Hepatitis B virus X protein represses miRNA-148a to enhance tumorigenesis: http://goo.gl/2HkK7
Abstract: MicroRNAs (miRNAs) have been shown to be dysregulated in virus-related cancers; however, miRNA regulation of virus-related cancer development and progression remains poorly understood. Here, we report that miR-148a is repressed by hepatitis B virus (HBV) X protein (HBx) to promote cancer growth and metastasis in a mouse model of hepatocellular carcinoma (HCC). Hematopoietic pre–B cell leukemia transcription factor–interacting protein (HPIP) is an important regulator of cancer cell growth. We used miRNA target prediction programs to identify miR-148a as a regulator of HPIP. Expression of miR-148a in hepatoma cells reduced HPIP expression, leading to repression of AKT and ERK and subsequent inhibition of mTOR through the AKT/ERK/FOXO4/ATF5 pathway. HBx has been shown to play a critical role in the molecular pathogenesis of HBV-related HCC. We found that HBx suppressed p53-mediated activation of miR-148a. Moreover, expression of miR-148a was downregulated in patients with HBV-related liver cancer and negatively correlated with HPIP, which was upregulated in patients with liver cancer. In cultured cells and a mouse xenograft model, miR-148a reduced the growth, epithelial-to-mesenchymal transition, invasion, and metastasis of HBx-expressing hepatocarcinoma cells through inhibition of HPIP-mediated mTOR signaling. Thus, miR-148a activation or HPIP inhibition may be a useful strategy for cancer treatment.
Not many people like drinking poo, even if it’s for health reasons. A few hundred C. difficile patients have been given stool infusions from healthy donors, often because they have run out of options. And it works – more than 90 percent make a full recovery. But drinking poo isn’t fun, so scientists have developed pseudo-poo. Think of it as rectal yoghurt if that helps. I wonder if it comes in strawberry flavour? See: http://goo.gl/1DquT
When I wrote about the high incidence of norovirus infections in the UK recently - http://goo.gl/TUdko – a commenter helpfully pointed to a paper published in Eurosurveillance on January 3 described a new variant of norovirus called Sydney 2012.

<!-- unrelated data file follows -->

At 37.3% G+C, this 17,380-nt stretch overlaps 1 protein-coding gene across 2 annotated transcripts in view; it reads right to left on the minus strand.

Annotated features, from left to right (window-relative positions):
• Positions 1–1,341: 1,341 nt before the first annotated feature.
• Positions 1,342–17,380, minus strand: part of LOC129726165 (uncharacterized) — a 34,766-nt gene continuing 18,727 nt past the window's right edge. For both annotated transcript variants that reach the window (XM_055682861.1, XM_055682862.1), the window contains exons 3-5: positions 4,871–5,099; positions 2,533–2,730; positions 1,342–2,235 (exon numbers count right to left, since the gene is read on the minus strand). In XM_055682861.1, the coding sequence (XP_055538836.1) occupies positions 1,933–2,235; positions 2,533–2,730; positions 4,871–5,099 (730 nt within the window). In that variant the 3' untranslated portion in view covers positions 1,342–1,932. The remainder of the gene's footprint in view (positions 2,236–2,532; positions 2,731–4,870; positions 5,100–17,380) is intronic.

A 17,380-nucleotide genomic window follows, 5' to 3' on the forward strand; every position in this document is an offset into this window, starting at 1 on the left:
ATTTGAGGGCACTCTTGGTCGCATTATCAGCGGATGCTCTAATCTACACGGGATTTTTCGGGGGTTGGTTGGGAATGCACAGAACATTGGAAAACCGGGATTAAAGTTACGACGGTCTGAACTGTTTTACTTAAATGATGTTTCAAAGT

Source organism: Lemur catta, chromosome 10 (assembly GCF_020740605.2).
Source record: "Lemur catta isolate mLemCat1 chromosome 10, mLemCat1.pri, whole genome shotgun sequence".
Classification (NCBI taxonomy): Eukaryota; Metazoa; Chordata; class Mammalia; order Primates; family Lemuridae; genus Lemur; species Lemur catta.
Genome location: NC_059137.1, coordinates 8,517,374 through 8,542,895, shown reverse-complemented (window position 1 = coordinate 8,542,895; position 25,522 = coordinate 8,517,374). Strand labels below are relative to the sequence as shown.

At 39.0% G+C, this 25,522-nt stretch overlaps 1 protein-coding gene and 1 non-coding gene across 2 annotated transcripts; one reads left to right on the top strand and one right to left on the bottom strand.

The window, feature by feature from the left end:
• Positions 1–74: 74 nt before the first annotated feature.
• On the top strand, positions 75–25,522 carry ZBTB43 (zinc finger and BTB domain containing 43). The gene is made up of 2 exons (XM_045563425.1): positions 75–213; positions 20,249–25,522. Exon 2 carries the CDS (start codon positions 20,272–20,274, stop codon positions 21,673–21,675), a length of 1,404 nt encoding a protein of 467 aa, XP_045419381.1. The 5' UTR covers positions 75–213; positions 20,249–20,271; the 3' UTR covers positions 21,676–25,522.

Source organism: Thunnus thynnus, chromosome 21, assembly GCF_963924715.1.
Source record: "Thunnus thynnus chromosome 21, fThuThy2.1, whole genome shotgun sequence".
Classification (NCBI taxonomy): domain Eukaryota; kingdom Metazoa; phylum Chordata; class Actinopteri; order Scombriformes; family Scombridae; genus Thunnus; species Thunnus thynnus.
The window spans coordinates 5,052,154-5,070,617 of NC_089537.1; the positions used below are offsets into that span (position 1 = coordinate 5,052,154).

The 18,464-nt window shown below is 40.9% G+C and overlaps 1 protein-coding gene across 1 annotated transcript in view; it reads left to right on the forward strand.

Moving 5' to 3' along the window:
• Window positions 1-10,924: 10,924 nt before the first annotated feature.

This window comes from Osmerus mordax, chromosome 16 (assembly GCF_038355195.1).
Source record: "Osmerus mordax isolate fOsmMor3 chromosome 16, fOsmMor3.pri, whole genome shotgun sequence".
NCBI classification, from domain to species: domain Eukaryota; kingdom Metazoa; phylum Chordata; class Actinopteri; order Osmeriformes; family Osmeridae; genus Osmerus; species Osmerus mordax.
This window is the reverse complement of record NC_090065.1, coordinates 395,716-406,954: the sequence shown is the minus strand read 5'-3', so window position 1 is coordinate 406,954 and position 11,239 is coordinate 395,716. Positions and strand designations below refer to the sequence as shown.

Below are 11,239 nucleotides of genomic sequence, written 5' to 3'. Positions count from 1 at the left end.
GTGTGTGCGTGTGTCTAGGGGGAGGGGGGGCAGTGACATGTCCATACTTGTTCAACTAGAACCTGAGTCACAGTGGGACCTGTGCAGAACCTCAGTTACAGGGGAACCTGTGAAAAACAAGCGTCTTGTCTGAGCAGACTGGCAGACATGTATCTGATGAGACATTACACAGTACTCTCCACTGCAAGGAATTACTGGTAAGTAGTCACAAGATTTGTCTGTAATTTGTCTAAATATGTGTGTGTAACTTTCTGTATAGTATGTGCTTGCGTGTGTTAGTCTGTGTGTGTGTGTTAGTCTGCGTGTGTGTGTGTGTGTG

The UK HPA has now responded to this and says:
“Testing carried out when cases started to rise in October revealed a cocktail of different strains that were circulating including Sydney 2012 and another called New Orleans 2009, although no one strain was dominant. The latest testing of the most recent outbreaks, completed this week, has now shown that Sydney 2012 has overtaken all others to become the dominant strain.” http://goo.gl/dkxvb
Indications for worldwide increased norovirus activity associated with emergence of a new variant of genotype II.4, late 2012. http://www.eurosurveillance.org/ViewArticle.aspx?ArticleId=20345
The advice remains the same – wash your hands!
HIV, the virus that causes AIDS, has an extensive repertoire of tricks that it uses to evade, manipulate, and subvert the human immune system. Perhaps most insidious is the virus’s ability to turn the immune system’s defensive tactics to its own advantage. For example, HIV-1 uses a type of immune cell, the dendritic cell (DC), to spread infection.
Mature DCs recognize sialic acid–containing glycolipids (gangliosides) present in the HIV’s lipid envelope. New research show that the sialic acid–containing molecule Siglec-1 promotes both virus uptake and transmission to T cells. Future work may point the way towards therapeutic interventions against HIV and viruses that use similar infection strategies.
PLOS Biology: http://www.plosbiology.org/article/info%3Adoi%2F10.1371%2Fjournal.pbio.1001454
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For all the media attention on the UK norovirus “epidemic” over the past few weeks, current figures recently released by the UK Health Protection Agency (see: http://goo.gl/KLNhl ) suggest that this norovirus season (“”winter vomiting”) is not particularly unusual.
HPA update on seasonal norovirus activity: 2 January 2013: http://goo.gl/JC3Jf